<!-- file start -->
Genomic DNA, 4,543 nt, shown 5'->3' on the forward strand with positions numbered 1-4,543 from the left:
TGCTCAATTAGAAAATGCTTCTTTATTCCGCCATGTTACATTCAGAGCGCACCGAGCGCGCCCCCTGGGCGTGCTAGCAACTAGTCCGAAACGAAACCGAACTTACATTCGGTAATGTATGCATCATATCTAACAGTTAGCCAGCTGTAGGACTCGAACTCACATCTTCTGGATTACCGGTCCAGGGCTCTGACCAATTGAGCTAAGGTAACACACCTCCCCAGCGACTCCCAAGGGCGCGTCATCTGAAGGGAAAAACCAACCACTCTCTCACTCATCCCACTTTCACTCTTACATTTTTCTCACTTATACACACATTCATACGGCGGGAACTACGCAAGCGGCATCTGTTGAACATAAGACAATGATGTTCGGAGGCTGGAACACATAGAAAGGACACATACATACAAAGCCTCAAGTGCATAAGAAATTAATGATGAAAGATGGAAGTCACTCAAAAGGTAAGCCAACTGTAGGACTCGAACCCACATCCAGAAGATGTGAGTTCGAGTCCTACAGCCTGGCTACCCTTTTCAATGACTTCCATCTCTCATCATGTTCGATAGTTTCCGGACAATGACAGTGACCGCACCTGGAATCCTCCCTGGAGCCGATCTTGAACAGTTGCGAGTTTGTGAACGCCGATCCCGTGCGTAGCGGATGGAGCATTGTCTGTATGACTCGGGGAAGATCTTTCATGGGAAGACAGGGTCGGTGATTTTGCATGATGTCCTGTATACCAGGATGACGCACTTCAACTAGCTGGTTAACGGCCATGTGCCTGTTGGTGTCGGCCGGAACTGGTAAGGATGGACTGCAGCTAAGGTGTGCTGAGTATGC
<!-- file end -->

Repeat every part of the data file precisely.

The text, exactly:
Genomic DNA, 4,543 nt, shown 5'->3' on the forward strand with positions numbered 1-4,543 from the left:
TGCTCAATTAGAAAATGCTTCTTTATTCCGCCATGTTACATTCAGAGCGCACCGAGCGCGCCCCCTGGGCGTGCTAGCAACTAGTCCGAAACGAAACCGAACTTACATTCGGTAATGTATGCATCATATCTAACAGTTAGCCAGCTGTAGGACTCGAACTCACATCTTCTGGATTACCGGTCCAGGGCTCTGACCAATTGAGCTAAGGTAACACACCTCCCCAGCGACTCCCAAGGGCGCGTCATCTGAAGGGAAAAACCAACCACTCTCTCACTCATCCCACTTTCACTCTTACATTTTTCTCACTTATACACACATTCATACGGCGGGAACTACGCAAGCGGCATCTGTTGAACATAAGACAATGATGTTCGGAGGCTGGAACACATAGAAAGGACACATACATACAAAGCCTCAAGTGCATAAGAAATTAATGATGAAAGATGGAAGTCACTCAAAAGGTAAGCCAACTGTAGGACTCGAACCCACATCCAGAAGATGTGAGTTCGAGTCCTACAGCCTGGCTACCCTTTTCAATGACTTCCATCTCTCATCATGTTCGATAGTTTCCGGACAATGACAGTGACCGCACCTGGAATCCTCCCTGGAGCCGATCTTGAACAGTTGCGAGTTTGTGAACGCCGATCCCGTGCGTAGCGGATGGAGCATTGTCTGTATGACTCGGGGAAGATCTTTCATGGGAAGACAGGGTCGGTGATTTTGCATGATGTCCTGTATACCAGGATGACGCACTTCAACTAGCTGGTTAACGGCCATGTGCCTGTTGGTGTCGGCCGGAACTGGTAAGGATGGACTGCAGCTAAGGTGTGCTGAGTATGC